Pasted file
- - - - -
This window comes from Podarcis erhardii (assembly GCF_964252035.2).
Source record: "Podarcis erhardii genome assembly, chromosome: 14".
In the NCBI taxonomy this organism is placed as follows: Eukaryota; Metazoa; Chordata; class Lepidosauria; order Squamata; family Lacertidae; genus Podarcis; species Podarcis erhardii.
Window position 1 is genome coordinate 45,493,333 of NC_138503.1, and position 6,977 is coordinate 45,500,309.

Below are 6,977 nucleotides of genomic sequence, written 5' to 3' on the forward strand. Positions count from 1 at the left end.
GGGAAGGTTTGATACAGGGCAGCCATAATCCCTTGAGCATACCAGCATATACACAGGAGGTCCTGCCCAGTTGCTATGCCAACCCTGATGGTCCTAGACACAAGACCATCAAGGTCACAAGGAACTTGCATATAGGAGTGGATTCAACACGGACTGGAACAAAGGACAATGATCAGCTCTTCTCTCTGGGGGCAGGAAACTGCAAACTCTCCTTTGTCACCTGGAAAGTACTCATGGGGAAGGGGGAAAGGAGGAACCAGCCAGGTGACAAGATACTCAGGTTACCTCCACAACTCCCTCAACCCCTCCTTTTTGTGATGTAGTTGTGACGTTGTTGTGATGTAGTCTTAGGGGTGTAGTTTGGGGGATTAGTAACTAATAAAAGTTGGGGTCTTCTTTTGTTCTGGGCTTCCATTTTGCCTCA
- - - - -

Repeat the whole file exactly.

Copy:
This window comes from Podarcis erhardii (assembly GCF_964252035.2).
Source record: "Podarcis erhardii genome assembly, chromosome: 14".
In the NCBI taxonomy this organism is placed as follows: Eukaryota; Metazoa; Chordata; class Lepidosauria; order Squamata; family Lacertidae; genus Podarcis; species Podarcis erhardii.
Window position 1 is genome coordinate 45,493,333 of NC_138503.1, and position 6,977 is coordinate 45,500,309.

Below are 6,977 nucleotides of genomic sequence, written 5' to 3' on the forward strand. Positions count from 1 at the left end.
GGGAAGGTTTGATACAGGGCAGCCATAATCCCTTGAGCATACCAGCATATACACAGGAGGTCCTGCCCAGTTGCTATGCCAACCCTGATGGTCCTAGACACAAGACCATCAAGGTCACAAGGAACTTGCATATAGGAGTGGATTCAACACGGACTGGAACAAAGGACAATGATCAGCTCTTCTCTCTGGGGGCAGGAAACTGCAAACTCTCCTTTGTCACCTGGAAAGTACTCATGGGGAAGGGGGAAAGGAGGAACCAGCCAGGTGACAAGATACTCAGGTTACCTCCACAACTCCCTCAACCCCTCCTTTTTGTGATGTAGTTGTGACGTTGTTGTGATGTAGTCTTAGGGGTGTAGTTTGGGGGATTAGTAACTAATAAAAGTTGGGGTCTTCTTTTGTTCTGGGCTTCCATTTTGCCTCA